I sat back down, checked my hole cards and was staring at A-A. In my mind, we had already agreed to a tie and even if I ended up stuck at the end of the night, the bet was locked in! There were two limpers and a $10k raise before the action got to me.

I popped it up to $50k. One call, one fold, and now the original raiser was going into the tank. It was Bob Safi. Bobby had cracked my aces for six-figure pots so many times in the past it would take both hands and at least one foot to count them all.

Then Bobby says, “So Tobey, this bet between you and Houston, what is the rule if he’s involved in a big pot when the clock strikes midnight?” And that’s when my heart sank.

We had determined that totals were calculated based on what you had in front of you, not what was in the middle during a pot. But I didn’t think I had anything to worry about because it had to have already been past midnight when we started playing the pot. I looked at my watch. Then, in disbelief, I looked at my phone! Sure enough, it was 11:58 pm. Which means that if Bobby stalled me on his call until after midnight, I would lose the bet with Tobey.

I now know what had happened. Tobey was waiting around just hoping to get me into a position where he could distract me and win the bet. Not only did Bob wait until 12:01 but then he called. The flop came three hearts. Of course, I had the ADiamond Suit AClub Suit.

Bobby pushed for the rest of his stack. I had him covered, but I would only have about $10k left if I lost. You can never tell with him, so I called. He was on a draw… and of course he peeled it off right on the damn turn like he always does. I went from being up about $50K to being down over six figures, as well as losing the additional $25k to Tobey. Much like Antonio was with Phil Laak, Tobey enthusiastically celebrated his side bet victory while I stared at the felt with steam coming out of my ears.

Have you ever made a prop bet or side bet with a friend that got overly competitive? If so, I would love to hear about it. Leave a comment on my Facebook, Twitter, or YouTube channel.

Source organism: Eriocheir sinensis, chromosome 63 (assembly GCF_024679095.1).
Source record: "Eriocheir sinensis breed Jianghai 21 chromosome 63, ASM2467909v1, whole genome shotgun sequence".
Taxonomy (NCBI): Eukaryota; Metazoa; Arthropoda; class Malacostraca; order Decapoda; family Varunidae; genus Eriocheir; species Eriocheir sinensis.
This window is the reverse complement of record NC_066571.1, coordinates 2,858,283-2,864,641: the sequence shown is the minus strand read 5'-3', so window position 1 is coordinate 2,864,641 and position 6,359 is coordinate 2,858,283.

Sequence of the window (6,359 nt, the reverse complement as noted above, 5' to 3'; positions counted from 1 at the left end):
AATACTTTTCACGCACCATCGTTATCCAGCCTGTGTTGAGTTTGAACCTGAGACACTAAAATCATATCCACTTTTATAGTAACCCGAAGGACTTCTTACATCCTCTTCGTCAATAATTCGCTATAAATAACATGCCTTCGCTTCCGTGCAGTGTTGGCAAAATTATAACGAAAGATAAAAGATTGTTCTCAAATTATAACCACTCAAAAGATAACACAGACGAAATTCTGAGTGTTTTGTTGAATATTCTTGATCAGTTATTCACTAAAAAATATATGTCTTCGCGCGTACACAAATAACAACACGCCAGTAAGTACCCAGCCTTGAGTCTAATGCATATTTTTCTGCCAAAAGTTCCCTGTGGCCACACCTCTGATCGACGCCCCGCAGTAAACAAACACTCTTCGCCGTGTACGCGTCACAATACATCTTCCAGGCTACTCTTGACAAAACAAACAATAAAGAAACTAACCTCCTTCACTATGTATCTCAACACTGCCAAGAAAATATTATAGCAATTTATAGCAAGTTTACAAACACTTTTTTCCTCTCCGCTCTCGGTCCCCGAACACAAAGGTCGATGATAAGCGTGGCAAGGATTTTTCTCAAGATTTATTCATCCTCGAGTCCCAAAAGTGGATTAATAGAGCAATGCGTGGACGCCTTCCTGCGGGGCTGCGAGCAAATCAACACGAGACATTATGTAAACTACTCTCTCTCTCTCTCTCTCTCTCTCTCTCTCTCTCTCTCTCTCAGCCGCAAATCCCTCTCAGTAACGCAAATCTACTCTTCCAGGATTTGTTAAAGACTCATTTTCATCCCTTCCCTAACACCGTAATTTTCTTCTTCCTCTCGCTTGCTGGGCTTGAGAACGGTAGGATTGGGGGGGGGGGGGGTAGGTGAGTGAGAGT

Also be sure to visit my website or watch below for this week’s supplement video where I’ll be sharing more about the I’ll Take That Bet pilot hosted by Phil Hellmuth, as well as featuring one of the greatest side bet card hustles of all time performed by the late, great Ricky Jay. Not only will you see Ricky hustle numerous people in what seems to be a pretty straight forward showdown, but at the end of the video you’ll have the opportunity to learn exactly how he did it from yours truly!

Thanks for reading my column, I hope you all have a great week at the tables whether it be a home game, online, or in Las Vegas with giant plastic walls between you and the next guy. No matter where you play or who you play with just remember… stay sharp! Stay Kardsharp!

Houston Curtis Houston Curtis, founder of KardSharp.com and author of Billion Dollar Hollywood Heist has lived a successful double life as both a producer and card mechanic for nearly 30 years. His credits include executive producing gambling related TV shows such as The Ultimate Blackjack Tour on CBS, The Aruba Poker Classic on GSN and pioneering the poker instructional DVD genre with titles featuring poker champion Phil Hellmuth.

Barred for life from Las Vegas Golden Nugget for “excessive winning” at blackjack, Houston is one of the world’s most successful card mechanics and sleight-of-hand artists of the modern era. Curtis, who rarely plays in tournaments, won a 2004 Legends of Poker no-limit hold’em championship event besting Scotty Nguyen heads-up at the final table before going on to co-found the elite Hollywood poker ring that inspired Aaron Sorkin’s Academy Award-nominated film Molly’s Game.

Curtis resides in Phoenix, Arizona where in addition to running a production company and independent record label, he is also a private gaming/casino protection consultant to clients across the globe seeking insight into master level card cheating tactics via advanced sleight-of-hand technique. To reach Houston for a speaking engagement, consulting or production services send email to stacked@Kardsharp.com.

All views expressed in this article are those of the author and do not necessarily reflect the views and opinions of Card Player.